Bitcoin’s benefits, to those who look closely, are obvious. Like the container, Bitcoin is a soulless, inanimate network, that allows the global economy to cheaply and efficiently move value.
One Bitcoin transaction acts like a shipping container for money. It can contain thousands of individuals user payments (items in a container) to facilitate a value exchange for goods and services across time.
For business owners, these benefits are significant. Bitcoin provides everyday business owners with the ability to reduce credit card fees, settlement delays, fraud, chargebacks, avoid inconvenient banking hours, and to reduce cash flow issues related to the timing of cash receivables and cash outflows to run their businesses.
Why, for example, is a typical payroll cycle every two weeks? Why are we not paid when we deliver a service to an employer?
Why is a company not paid immediately by a financial intermediary once they deliver goods or services to a customer who does pays immediately? No, I’m not talking about a notification of payment. I’m talking about actual money in their account.
Like the expensive, slow, and error-prone warehouses that offloaded goods from ships and trucks before containers, and then loaded them onto trucks before the innovation of the shipping container did away with them, today’s financial system is an expensive and innefficient middleman that can be removed when Bitcoin is widely adopted.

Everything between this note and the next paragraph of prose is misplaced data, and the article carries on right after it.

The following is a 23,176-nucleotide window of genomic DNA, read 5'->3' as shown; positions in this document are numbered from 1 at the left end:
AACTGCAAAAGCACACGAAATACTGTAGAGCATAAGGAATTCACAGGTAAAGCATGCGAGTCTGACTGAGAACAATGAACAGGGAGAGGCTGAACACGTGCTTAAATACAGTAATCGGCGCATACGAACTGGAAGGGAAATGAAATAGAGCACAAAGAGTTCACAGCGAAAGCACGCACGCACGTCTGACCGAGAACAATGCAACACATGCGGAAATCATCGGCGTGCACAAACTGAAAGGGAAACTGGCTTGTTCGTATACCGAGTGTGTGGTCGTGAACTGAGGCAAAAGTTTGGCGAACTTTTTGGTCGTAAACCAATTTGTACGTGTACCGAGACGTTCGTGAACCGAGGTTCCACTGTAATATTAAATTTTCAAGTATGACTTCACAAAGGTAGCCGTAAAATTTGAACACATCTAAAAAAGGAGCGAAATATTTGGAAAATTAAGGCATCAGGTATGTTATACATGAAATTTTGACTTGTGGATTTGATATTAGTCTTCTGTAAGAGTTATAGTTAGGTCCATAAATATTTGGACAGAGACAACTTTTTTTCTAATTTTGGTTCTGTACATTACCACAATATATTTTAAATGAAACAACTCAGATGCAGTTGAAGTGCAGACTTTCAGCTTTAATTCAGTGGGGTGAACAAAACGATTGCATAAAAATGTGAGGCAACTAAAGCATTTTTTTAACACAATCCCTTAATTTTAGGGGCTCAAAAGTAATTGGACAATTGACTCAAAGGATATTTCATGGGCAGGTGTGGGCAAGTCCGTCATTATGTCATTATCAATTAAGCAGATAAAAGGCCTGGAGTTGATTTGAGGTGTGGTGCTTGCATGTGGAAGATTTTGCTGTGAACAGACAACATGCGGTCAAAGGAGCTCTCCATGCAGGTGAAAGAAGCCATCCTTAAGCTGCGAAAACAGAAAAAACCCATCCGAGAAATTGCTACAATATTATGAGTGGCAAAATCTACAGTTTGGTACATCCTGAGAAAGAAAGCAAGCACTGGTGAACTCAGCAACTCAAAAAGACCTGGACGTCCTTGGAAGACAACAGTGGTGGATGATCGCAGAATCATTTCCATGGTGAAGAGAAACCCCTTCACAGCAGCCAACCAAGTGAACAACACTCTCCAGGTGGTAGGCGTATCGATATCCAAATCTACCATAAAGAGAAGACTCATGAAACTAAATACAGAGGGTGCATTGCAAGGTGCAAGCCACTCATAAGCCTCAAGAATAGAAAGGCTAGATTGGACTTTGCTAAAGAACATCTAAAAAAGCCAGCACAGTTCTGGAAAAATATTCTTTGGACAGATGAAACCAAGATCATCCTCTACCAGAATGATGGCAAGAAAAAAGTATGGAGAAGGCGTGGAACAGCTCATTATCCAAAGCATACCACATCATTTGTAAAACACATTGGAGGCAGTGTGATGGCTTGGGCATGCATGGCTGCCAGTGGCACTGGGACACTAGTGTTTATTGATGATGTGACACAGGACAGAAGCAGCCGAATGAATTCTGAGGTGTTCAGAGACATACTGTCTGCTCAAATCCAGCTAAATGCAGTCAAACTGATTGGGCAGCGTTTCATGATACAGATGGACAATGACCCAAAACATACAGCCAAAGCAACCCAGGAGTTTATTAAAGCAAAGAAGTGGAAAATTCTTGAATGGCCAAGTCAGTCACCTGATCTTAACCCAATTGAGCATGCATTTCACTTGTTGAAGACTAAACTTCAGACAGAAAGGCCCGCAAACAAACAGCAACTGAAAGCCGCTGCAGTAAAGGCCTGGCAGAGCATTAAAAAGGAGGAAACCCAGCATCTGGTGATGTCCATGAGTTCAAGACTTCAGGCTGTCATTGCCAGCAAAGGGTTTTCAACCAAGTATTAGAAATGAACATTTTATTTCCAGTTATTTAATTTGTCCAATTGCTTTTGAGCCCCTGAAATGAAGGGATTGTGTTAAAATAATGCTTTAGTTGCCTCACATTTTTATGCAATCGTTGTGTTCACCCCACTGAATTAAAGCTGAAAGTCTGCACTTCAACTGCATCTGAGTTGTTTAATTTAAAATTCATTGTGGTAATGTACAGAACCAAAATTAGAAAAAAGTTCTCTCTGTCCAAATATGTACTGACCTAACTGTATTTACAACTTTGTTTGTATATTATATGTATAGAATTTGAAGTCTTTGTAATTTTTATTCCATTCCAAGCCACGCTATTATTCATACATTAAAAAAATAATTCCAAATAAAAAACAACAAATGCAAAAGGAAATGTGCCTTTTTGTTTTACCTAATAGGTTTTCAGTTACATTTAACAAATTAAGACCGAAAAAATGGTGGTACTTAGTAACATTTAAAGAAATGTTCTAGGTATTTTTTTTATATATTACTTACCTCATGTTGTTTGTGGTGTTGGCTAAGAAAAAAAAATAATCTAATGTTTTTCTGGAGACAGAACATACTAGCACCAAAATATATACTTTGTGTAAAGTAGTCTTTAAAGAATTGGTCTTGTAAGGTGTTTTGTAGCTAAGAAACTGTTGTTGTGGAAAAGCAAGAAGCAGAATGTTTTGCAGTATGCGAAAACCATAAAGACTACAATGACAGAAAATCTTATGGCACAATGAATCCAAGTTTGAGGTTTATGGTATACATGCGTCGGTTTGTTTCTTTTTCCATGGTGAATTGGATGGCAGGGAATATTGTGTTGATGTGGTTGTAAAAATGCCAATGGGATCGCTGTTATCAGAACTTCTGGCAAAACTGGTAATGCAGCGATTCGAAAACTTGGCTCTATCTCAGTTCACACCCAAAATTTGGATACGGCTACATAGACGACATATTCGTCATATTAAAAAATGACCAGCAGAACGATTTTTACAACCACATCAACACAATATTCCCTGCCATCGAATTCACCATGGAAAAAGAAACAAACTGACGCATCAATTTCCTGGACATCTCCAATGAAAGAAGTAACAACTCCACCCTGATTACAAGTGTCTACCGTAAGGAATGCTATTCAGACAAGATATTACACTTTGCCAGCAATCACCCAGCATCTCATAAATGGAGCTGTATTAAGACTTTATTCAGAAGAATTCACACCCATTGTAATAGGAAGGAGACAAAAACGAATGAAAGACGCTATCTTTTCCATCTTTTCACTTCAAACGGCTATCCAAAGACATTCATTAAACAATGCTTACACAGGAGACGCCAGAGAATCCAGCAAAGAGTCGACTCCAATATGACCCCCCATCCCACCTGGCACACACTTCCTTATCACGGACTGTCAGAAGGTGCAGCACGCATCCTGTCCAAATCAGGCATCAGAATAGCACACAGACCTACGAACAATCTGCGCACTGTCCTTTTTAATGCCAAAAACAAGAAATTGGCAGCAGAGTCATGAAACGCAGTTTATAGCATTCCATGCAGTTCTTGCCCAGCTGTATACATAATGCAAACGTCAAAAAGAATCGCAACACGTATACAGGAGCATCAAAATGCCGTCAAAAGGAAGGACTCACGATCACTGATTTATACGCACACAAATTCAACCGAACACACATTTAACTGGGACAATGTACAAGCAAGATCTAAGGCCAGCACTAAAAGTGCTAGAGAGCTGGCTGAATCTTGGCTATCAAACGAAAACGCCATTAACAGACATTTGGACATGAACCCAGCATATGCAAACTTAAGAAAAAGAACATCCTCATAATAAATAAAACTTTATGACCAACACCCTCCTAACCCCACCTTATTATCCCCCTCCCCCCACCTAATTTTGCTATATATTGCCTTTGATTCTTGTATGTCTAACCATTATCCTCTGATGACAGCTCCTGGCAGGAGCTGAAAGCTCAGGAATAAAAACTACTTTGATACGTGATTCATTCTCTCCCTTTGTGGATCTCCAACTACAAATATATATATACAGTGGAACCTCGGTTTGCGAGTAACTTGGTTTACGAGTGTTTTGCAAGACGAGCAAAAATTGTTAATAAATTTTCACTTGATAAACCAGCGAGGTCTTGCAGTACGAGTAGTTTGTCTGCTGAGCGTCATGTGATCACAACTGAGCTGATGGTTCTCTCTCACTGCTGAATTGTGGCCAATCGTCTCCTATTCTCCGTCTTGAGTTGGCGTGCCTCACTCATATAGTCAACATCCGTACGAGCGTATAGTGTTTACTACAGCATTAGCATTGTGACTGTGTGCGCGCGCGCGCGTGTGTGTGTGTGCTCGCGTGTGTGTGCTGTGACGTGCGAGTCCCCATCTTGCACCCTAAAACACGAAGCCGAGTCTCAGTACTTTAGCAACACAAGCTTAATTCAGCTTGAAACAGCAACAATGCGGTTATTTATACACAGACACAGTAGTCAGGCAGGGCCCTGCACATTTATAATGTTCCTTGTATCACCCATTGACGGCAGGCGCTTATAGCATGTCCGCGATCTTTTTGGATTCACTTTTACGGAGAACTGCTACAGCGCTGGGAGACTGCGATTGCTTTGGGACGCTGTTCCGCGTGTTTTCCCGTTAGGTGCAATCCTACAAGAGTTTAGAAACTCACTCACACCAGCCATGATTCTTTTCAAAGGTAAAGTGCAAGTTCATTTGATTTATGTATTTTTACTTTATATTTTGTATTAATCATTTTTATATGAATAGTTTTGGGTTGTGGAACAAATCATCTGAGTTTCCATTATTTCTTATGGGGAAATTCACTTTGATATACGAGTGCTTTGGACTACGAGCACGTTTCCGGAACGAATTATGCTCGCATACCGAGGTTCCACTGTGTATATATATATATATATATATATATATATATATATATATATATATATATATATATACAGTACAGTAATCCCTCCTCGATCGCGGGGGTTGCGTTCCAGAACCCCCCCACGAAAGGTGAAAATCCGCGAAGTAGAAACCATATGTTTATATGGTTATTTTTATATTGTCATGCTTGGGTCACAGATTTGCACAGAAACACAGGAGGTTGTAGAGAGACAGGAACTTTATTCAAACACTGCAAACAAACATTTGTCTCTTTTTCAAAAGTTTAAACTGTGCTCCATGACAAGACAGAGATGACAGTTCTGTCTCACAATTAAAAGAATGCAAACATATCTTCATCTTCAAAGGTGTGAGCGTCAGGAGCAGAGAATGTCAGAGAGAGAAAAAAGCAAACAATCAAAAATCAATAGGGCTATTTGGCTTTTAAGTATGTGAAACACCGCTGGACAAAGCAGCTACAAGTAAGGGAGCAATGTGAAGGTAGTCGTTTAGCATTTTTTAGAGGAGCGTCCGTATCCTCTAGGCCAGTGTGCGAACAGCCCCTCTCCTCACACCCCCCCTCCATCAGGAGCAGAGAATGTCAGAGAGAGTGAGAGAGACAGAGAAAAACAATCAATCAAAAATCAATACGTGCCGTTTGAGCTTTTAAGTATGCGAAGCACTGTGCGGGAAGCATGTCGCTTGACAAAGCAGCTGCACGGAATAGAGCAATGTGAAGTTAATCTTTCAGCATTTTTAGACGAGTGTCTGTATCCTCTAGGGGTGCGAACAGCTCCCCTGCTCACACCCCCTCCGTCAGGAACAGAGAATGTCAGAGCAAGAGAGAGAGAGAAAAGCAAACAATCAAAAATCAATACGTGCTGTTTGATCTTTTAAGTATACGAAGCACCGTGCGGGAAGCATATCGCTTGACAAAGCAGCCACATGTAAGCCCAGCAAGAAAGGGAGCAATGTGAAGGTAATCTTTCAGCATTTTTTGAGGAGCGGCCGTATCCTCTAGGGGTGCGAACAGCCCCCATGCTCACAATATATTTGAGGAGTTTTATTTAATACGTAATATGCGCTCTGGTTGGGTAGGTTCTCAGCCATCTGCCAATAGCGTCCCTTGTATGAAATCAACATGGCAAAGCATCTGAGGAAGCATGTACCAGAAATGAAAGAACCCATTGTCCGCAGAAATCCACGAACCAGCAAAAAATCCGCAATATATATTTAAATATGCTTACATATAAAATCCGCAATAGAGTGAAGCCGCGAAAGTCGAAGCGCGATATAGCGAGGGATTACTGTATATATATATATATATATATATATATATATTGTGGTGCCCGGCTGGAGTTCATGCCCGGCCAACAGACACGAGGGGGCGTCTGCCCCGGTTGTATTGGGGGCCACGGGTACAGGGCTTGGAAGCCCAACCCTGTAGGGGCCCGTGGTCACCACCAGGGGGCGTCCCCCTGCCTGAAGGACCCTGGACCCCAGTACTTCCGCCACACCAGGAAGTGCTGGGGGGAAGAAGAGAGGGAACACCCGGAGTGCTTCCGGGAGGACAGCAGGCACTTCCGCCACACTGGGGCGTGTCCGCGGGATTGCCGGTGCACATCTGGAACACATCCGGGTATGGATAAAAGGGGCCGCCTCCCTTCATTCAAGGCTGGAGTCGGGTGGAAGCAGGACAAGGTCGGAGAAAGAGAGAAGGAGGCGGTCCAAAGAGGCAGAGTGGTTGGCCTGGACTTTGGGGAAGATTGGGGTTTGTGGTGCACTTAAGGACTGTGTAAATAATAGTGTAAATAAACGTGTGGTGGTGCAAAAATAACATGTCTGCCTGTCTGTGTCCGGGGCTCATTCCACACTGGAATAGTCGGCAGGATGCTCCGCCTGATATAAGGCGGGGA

However, one of the key barriers to Bitcoin’s adoption is that there are currently too few entrepreneurs like Malcom McLean working to make this innovative technology practical for everyone.
We need a mighty group of entrepreneurs working in Bitcoin. That is why the money currently funding all these silly Silicon Valley startup pump and dumps in Defi, Cefi, Wefi tokenomics is so badly misallocated. It builds nothing of value for actual businesses.
Bitcoin needs entrepreneurs looking to take risks, and create new valuable innovations. We don’t need incomprehensible and useless techno-babble about crypto. We need to make doing business easier, more reliable, and cheaper. We need to take full advantage of the improvements Bitcoin can make possible.